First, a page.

Guild Wars 2 is the highly anticipated sequel to the online role-playing game Guild Wars. The sequel will take place centuries after the events in the original game and will offer new stories, new playable races, and new characters--some of whom are intended to reflect just how much the world has changed. This is truest of the newly revealed engineer profession in Guild Wars 2, and it marks a significant change of pace from the original game's purely high-fantasy roster of wizards, knights, monks, and assassins. This new profession is a gadgeteer whose flamethrowers, grenades, and stationary turrets will work wonders in controlling space and setting up defensive perimeters while providing strong support to teammates.
What? A flamethrower? Yes, Arena Net's designers remember well the phony commando profession the studio revealed this past April Fools' Day and the ensuing backlash from fans who felt that a rifle-toting soldier had no business appearing in the fantasy world of Guild Wars. While the Arena Net staffers do anticipate some backlash regarding a steampunk-like profession that charges into battle with a ramshackle, homemade flamethrower backpack, they assured us that the reasoning behind the new class was sound. For starters, because Guild Wars 2 takes place more than 200 years after the events in the previous game, the world has grown and changed. Thus, conventional technology has also changed--and the strange and wonderful gadgets of the engineer are proof. In addition, the designers feel strongly that the profession fits extremely well into the sequel's general mix of characters and can provide a strong, unique role for the right players to play.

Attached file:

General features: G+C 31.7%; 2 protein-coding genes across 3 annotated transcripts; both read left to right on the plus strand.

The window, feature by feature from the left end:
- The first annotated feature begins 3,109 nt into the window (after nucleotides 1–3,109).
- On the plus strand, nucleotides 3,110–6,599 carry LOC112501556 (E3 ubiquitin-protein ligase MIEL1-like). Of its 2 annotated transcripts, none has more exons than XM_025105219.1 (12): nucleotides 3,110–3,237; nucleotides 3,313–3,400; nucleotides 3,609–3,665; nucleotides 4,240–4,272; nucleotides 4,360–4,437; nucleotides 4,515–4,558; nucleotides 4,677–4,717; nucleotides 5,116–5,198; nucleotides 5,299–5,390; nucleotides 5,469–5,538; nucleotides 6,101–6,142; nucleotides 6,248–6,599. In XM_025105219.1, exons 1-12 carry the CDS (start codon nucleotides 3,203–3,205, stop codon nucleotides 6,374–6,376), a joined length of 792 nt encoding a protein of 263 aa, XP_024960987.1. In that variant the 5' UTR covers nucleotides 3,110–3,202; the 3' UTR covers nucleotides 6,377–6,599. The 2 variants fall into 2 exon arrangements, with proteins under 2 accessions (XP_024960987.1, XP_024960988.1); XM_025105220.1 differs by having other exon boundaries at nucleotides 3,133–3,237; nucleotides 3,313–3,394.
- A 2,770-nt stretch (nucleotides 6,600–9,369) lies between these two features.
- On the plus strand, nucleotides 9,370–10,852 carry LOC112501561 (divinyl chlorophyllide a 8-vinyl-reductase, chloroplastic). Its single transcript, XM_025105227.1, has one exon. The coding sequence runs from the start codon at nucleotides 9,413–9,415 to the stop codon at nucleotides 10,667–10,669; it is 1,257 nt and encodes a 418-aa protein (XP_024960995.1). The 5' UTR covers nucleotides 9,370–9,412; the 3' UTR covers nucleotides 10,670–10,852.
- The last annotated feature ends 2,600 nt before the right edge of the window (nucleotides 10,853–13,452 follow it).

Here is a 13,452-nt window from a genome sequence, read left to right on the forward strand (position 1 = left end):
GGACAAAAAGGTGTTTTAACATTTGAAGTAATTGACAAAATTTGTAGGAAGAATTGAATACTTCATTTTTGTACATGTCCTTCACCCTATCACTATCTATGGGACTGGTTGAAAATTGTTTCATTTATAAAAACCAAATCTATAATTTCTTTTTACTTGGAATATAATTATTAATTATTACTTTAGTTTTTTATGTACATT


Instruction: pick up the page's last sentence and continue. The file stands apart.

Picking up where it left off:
We've revealed previously that Guild Wars 2's thief will be one of the few professions in the game that can wield a pistol, but the engineer will also be able to use pistols and is the only character in the game with the ability to use rifle-class weapons. The profession will also be able to use mines, bombs, turrets, and alchemical elixirs (which will have random beneficial effects when hurled at the ground near friendly team members). Interestingly, though most of the sequel's professions will have two different sets of weapons and will be able to switch between them freely, the engineer will be one of the game's only exceptions here. The elementalist is one of the game's few exceptions to this system (elementalists "attune" their single weapon to different elemental forces, rather than equip new weapons), and the engineer is another. This class equips only one weapon set, but it can carry multiple "kits," which are sets of relevant skills that work along a theme.
The engineer will have seven kits: the flamethrower kit; the elixir gun kit (which, again, can cause random effects in battle); the medpack kit (which offers healing to engineers themselves and to their teammates); the mine kit (which lets engineers drop stationary mines that can be tripped to enable their various effects); the bomb kit (which lets engineers set explosive bombs); the grenade kit (which lets engineers toss grenade items of various types); and the tool kit, a utility-focused kit with various useful support skills. In addition, engineers can deploy five different kinds of stationary turrets: healing turrets; flame turrets (which deal fire-based damage); net turrets (which fire incapacitating nets); rifle turrets (which deliver single-shot damage); and thumper turrets, which deal damage to all nearby enemies. Turrets are utilized based on a toggle system similar to the way Guild Wars 2's necromancers handle their summoned undead minions, in that only one turret of one type may be equipped for use at any time.